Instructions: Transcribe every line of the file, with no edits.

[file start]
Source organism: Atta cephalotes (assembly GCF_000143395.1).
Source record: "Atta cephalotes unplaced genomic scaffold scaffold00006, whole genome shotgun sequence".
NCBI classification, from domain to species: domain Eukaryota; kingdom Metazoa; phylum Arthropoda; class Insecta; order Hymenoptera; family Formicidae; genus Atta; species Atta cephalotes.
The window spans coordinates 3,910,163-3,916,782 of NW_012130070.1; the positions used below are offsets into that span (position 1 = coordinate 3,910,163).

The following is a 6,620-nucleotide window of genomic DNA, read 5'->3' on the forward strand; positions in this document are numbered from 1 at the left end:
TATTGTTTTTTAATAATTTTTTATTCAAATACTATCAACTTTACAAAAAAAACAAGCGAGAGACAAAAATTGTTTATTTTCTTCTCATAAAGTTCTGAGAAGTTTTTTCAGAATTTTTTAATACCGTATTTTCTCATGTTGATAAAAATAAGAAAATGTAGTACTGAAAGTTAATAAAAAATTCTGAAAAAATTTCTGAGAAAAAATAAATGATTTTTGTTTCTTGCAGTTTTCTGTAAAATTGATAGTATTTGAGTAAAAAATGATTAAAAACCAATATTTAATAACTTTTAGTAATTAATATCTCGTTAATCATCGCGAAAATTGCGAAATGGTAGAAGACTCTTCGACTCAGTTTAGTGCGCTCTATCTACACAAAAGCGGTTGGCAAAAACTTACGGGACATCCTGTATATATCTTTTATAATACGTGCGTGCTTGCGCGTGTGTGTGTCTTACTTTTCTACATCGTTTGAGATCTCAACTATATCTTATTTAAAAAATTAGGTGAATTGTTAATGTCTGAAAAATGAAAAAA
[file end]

Source organism: Atta cephalotes (assembly GCF_000143395.1).
Source record: "Atta cephalotes unplaced genomic scaffold scaffold00006, whole genome shotgun sequence".
NCBI classification, from domain to species: domain Eukaryota; kingdom Metazoa; phylum Arthropoda; class Insecta; order Hymenoptera; family Formicidae; genus Atta; species Atta cephalotes.
The window spans coordinates 3,910,163-3,916,782 of NW_012130070.1; the positions used below are offsets into that span (position 1 = coordinate 3,910,163).

The following is a 6,620-nucleotide window of genomic DNA, read 5'->3' on the forward strand; positions in this document are numbered from 1 at the left end:
TATTGTTTTTTAATAATTTTTTATTCAAATACTATCAACTTTACAAAAAAAACAAGCGAGAGACAAAAATTGTTTATTTTCTTCTCATAAAGTTCTGAGAAGTTTTTTCAGAATTTTTTAATACCGTATTTTCTCATGTTGATAAAAATAAGAAAATGTAGTACTGAAAGTTAATAAAAAATTCTGAAAAAATTTCTGAGAAAAAATAAATGATTTTTGTTTCTTGCAGTTTTCTGTAAAATTGATAGTATTTGAGTAAAAAATGATTAAAAACCAATATTTAATAACTTTTAGTAATTAATATCTCGTTAATCATCGCGAAAATTGCGAAATGGTAGAAGACTCTTCGACTCAGTTTAGTGCGCTCTATCTACACAAAAGCGGTTGGCAAAAACTTACGGGACATCCTGTATATATCTTTTATAATACGTGCGTGCTTGCGCGTGTGTGTGTCTTACTTTTCTACATCGTTTGAGATCTCAACTATATCTTATTTAAAAAATTAGGTGAATTGTTAATGTCTGAAAAATGAAAAAA